Green River starts off like Muddy Waters, then settles into an easy groove that could be Jefferson Airplane or even T-Rex, the gently probing bass and meandering guitar line giving it a hazy homage to the 1960’s and it’s a song that would have fit perfectly alongside Canned Heat on the Woodstock Bill if only it had been written 50 years earlier.

The lyrics throughout are a joyous collection of odd lines that seem to somehow form together into something resembling a cohesive whole; there’s just something wonderfully different about David’s approach to lyric writing, you can almost pick and choose from any number of brilliant lines. Like his distinctive vocal his lyrics will perhaps divide opinions, certainly they’re too surrealist for some, but lyrics, like poetry are subjective and there is no right or wrong way to express the voices in your head.

At Dusk is reminiscent of those delightfully gentle moments on a White Stripes record that acted as respite between all the ferocious blues riffing around them, it’s a melancholic beast, a slowly meandering guitar line, a gentle vocal, the warm buzz of a bass line and the lightest of touches of a drum kit. The lyrics too have a similarly wistful feel “dead flowers and a little ship inside a little bottle, and we curl up like hedgehogs and whisper to one another” it carries an intrinsic sadness, almost hidden behind the mundane nature of the descriptions, as if by focusing on the details it allows him to skip around the point.

The Blue Tent is a storming cousin to Before This Day from their City Forgiveness album. A sort of everyday-at-home growing up track where “kids are drinking cider in the shadows” while David is contemplating “paracetamol, pineapple juice and that first cigarette” or swaying “between barrels of beer in the cellar in the summer” as he remembers how “my picture looked good next to your mirror” and how “I saw your handwriting written on everything…and I liked it.” The music has a teenage swagger in keeping with the content, it’s almost retro-feel perfectly in keeping with his reminiscing of “being turned inside out like a rubix cube” on “a humid evening” when “your neighbours weren’t screaming at each other for once.” It’s an absolute delight, arguably the best here, even if it wouldn’t sound out of place on The Grease soundtrack!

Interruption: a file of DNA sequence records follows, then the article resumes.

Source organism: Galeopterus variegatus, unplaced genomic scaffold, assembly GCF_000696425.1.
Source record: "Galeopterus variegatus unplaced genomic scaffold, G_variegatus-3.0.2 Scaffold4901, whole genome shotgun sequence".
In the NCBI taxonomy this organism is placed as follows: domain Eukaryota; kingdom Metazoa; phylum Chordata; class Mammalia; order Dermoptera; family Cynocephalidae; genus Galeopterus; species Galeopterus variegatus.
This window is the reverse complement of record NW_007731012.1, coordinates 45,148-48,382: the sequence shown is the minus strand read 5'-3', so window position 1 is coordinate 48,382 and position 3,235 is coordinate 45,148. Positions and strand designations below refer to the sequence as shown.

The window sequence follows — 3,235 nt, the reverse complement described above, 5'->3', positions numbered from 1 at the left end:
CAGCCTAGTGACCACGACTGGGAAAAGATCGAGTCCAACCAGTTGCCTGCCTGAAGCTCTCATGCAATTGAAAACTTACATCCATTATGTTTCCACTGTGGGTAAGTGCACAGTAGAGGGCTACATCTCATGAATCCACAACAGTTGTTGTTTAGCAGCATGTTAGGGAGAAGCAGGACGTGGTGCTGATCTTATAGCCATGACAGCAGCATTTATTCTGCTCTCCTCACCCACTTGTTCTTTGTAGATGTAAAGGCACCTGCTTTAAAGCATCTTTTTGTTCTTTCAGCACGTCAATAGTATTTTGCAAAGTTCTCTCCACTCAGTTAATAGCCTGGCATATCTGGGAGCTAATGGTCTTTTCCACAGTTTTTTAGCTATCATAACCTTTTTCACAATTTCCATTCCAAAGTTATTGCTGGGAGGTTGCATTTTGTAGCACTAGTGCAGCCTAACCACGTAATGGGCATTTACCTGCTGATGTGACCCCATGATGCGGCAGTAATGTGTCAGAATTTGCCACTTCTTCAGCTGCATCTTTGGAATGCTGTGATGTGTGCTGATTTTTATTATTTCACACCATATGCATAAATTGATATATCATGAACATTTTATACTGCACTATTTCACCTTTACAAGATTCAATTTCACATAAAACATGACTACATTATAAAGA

The band have described the albums second single, I Could Hear The Telephone (3 Floors Above Me) as “The Wave Pictures in a Nutshell: The Modern Lovers with Rory Gallagher on lead guitar”. It’s not a bad description but it doesn’t do them justice, because they’ve become far more than a simple amalgamation of their influences: they’re a fantastic band on their own terms, which gives them the perfect platform to experiment, to push themselves, and here they do that. Sure they sound like The Troggs, The Kinks, Cream, all of them, but most of all they just sound like The Wave Pictures, and there’s no greater compliment than that.

Great Big Flamingo Burning Moon is out on Moshi Moshi Records on the 16th of February. The Wave Pictures are on tour in the UK throughout February before heading to mainland Europe in March & April.

2 thoughts on “The Wave Pictures – Great Big Flamingo Burning Moon

  1. “Green River [is] a song that would have fit perfectly alongside Canned Heat on the Woodstock Bill if only it had been written 50 years earlier.”. It’s actually a cover of a Creedence Clearwater Revival song from 1969 (as is Sinister Purpose) so this is a pretty astute observation!